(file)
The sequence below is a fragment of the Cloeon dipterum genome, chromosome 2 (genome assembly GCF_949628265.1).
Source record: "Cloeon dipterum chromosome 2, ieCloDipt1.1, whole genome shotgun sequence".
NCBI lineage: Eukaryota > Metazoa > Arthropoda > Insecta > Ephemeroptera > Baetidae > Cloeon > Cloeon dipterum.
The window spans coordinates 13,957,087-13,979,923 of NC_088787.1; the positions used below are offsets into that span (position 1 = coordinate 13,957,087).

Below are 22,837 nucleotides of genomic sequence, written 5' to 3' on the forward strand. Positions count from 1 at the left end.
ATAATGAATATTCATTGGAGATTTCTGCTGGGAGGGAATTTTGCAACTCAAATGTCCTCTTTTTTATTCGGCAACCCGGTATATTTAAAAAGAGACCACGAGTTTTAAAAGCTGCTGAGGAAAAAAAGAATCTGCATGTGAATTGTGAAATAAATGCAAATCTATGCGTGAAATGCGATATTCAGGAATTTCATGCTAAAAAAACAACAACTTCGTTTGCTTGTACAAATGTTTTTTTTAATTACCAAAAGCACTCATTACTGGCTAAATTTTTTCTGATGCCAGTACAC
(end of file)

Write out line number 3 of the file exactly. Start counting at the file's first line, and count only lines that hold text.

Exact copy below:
NCBI lineage: Eukaryota > Metazoa > Arthropoda > Insecta > Ephemeroptera > Baetidae > Cloeon > Cloeon dipterum.